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This Article uses original historical research and an array of anthropological sources to suggest that efforts by Western liberals to protect practitioners of same-sex intimate conduct in Africa may be relatively unsuccessful and could further endanger the intended beneficiaries of advocacy. In recent years, Western human rights activists, scholars, and politicians have worked to advance homosexual rights in Africa. Understandably, they have tended to frame their arguments in liberal, universalist terms. Given successful reliance on liberal values of equality and autonomy to enhance the status of homosexuals in the West, this approach is intuitive. Liberal ideology has also become fully entrenched in international law, and the language of constitutions of countries across Africa reflects the influence of liberal philosophy. Nonetheless, numerous African leaders have responded to liberal appeals with hostility, and often with claims that homosexuality is un-African, a disease of the morally corrupt West.
I am sympathetic to the liberal perspective, but consideration of the anti-essentialist arguments of queer theorists, communitarian philosophy, and the African anthropological record suggests reasons for caution in pursuing a liberal agenda to promote the well-being of people who engage in same-sex intimacies in Africa. Some of the anthropological evidence about the social significance of same-sex sexual intimacy in African cultures reinforces the claims of queer theorists, whose anti-essentialist arguments suggest that sexual identity is socially constructed, rather than the product of an immutable, biological imperative. In many African cultures, both historically and today, people who have engaged in same-sex intimacies have considered that behavior an insignificant component of their personal and sexual identities. This suggests obstacles for liberal nondiscrimination arguments. Likewise, the observation of queer theorists that essentialist claims can be used as effectively as tools of oppression as of liberation provides reason for caution; tyrannical majorities have frequently used the idea of fundamental, immutable difference as a means of subjugating disfavored minorities. In the end, categorizing all Africans who engage in same-sex intimacies as homosexuals may make the intended beneficiaries of such categorization easier targets for majorities in societies disinclined to accept Western conceptions of sexual identity.
Communitarian philosophy is also relevant to any discussion of the legal status of homosexuality in Africa because of the deep communitarian roots of traditional cultures across the continent. Although African countries have tended to adopt constitutions that proclaim liberal rights, many of the societies in which those constitutions have arisen have lacked the West’s profound cultural commitment to individualism. Instead, a broad range of African cultures have tended to emphasize group welfare and individual responsibilities over individual rights. As a consequence, communitarian values have frequently explained the actual operation of law in African countries better than the putative liberal loyalties evinced in African constitutions. This communitarian perspective also suggests obstacles to advancement of homosexual rights in Africa through liberal arguments.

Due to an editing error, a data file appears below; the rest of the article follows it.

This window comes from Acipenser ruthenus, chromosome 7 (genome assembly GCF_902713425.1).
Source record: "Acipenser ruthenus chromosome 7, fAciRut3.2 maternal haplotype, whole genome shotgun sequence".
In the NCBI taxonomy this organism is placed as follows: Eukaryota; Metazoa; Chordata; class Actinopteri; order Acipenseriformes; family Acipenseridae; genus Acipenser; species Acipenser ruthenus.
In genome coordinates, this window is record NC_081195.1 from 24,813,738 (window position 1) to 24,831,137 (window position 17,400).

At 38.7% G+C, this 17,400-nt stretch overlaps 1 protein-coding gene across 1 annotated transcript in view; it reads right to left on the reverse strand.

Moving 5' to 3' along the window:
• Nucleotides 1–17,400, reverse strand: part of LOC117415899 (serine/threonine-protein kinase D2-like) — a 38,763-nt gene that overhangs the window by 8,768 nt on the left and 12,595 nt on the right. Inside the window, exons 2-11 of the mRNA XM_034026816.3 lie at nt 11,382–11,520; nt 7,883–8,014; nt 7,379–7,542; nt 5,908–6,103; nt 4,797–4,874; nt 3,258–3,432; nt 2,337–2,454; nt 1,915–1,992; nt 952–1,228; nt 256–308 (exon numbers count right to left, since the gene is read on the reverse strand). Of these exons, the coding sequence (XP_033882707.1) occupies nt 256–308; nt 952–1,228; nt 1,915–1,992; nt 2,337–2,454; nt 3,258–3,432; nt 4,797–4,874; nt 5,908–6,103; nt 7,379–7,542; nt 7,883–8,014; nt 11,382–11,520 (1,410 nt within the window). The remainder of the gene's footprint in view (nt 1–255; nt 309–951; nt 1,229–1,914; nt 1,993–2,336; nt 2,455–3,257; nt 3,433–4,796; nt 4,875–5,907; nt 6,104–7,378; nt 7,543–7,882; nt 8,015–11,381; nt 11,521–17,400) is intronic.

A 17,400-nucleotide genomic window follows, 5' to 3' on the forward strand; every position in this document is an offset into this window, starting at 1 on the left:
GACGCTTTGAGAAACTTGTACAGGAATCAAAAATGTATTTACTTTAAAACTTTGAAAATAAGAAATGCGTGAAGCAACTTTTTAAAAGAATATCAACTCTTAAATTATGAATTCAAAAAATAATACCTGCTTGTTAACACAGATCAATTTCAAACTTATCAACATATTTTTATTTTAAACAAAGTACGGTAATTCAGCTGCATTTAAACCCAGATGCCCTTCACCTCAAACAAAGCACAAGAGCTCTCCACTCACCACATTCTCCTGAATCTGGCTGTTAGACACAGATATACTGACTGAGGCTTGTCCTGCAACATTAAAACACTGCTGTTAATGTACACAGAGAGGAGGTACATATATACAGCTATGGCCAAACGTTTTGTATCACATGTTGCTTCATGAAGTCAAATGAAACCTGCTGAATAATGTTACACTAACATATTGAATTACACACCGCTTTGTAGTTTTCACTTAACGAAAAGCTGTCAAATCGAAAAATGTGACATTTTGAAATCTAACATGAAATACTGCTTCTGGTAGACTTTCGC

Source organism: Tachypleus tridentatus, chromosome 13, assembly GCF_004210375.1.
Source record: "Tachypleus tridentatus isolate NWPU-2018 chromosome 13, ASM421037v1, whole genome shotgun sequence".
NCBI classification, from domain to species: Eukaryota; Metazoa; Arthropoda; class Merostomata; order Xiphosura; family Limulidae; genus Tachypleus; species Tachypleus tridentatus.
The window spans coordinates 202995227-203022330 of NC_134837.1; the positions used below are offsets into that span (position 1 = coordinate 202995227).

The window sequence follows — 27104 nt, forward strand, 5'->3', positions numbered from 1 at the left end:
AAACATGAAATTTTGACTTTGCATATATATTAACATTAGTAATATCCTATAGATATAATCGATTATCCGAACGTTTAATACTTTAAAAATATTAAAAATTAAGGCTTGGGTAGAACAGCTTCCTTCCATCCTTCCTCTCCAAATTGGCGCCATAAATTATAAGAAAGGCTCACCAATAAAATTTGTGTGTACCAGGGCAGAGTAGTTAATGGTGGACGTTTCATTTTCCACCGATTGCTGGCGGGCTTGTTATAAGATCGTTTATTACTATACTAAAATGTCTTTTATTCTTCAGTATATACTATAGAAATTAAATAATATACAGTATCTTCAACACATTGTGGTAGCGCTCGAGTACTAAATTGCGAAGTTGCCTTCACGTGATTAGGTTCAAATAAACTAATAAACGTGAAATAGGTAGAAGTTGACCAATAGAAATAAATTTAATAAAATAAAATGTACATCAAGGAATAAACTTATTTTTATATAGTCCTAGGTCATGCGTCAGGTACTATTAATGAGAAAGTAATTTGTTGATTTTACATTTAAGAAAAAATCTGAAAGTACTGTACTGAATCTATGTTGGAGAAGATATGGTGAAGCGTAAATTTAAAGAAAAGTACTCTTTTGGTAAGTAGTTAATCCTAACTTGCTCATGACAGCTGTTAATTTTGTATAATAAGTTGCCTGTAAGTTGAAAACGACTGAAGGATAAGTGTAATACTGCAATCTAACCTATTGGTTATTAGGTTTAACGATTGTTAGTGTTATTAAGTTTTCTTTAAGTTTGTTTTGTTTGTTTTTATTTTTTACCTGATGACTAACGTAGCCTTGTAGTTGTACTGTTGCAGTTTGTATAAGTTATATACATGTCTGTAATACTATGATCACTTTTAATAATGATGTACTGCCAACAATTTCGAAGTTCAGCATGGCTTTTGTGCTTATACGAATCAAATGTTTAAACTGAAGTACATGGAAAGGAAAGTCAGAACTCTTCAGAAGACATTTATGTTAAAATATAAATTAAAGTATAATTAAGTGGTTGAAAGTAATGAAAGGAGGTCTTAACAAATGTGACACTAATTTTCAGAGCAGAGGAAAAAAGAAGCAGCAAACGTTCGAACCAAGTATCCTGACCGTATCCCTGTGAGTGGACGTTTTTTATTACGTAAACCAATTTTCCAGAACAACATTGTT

Finally, a deeper appreciation of the sordid history of Western imposition of universalizing ideals to manipulate and subjugate African minds and bodies, and of Western denial of African agency, might alert liberals to the treacherous intellectual territory they inhabit and might help liberals avoid colonialist tropes that could further inflame resistance to policies aimed at enhancement of the status of people who engage in same-sex intimacies in Africa. Western liberals are correct to counter African claims that homosexuality is un-African by pointing out that European outsiders originally introduced religious intolerance and sodomy laws to African cultures that had been more amenable to same-sex intimacy. But African leaders who insist on the Western origins of homosexuality are also correct, though in an unintended sense: the presence in many contemporary African cultures of some people who define their sexual identities in terms congruous with Western conceptions of homosexuality may indeed be the consequence of Western influence. Additionally, even though there are now some Africans who consider themselves homosexuals, advocacy by Western rights advocates and threats by Western governments might cause backlash that could make their lives worse. Ultimately, if liberals hope to have a positive impact on the lives of Africans who engage in same-sex intimacies, we should structure our interactions with the cultures we hope to influence as conversations rather than as lectures or commands.